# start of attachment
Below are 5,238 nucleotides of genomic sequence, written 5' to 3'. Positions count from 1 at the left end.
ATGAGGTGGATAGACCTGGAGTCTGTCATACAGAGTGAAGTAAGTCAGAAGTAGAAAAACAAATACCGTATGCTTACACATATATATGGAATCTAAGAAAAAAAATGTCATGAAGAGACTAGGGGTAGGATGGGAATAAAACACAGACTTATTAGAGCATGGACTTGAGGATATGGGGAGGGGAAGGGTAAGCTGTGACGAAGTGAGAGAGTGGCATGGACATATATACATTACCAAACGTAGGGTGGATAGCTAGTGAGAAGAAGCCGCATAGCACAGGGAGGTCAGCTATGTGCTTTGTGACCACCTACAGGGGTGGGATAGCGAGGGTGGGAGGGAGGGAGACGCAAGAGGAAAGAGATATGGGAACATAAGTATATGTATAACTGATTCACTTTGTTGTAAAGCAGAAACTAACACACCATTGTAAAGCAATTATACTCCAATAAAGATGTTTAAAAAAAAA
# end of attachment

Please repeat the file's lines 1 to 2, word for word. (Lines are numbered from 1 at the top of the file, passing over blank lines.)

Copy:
Below are 5,238 nucleotides of genomic sequence, written 5' to 3'. Positions count from 1 at the left end.
ATGAGGTGGATAGACCTGGAGTCTGTCATACAGAGTGAAGTAAGTCAGAAGTAGAAAAACAAATACCGTATGCTTACACATATATATGGAATCTAAGAAAAAAAATGTCATGAAGAGACTAGGGGTAGGATGGGAATAAAACACAGACTTATTAGAGCATGGACTTGAGGATATGGGGAGGGGAAGGGTAAGCTGTGACGAAGTGAGAGAGTGGCATGGACATATATACATTACCAAACGTAGGGTGGATAGCTAGTGAGAAGAAGCCGCATAGCACAGGGAGGTCAGCTATGTGCTTTGTGACCACCTACAGGGGTGGGATAGCGAGGGTGGGAGGGAGGGAGACGCAAGAGGAAAGAGATATGGGAACATAAGTATATGTATAACTGATTCACTTTGTTGTAAAGCAGAAACTAACACACCATTGTAAAGCAATTATACTCCAATAAAGATGTTTAAAAAAAAA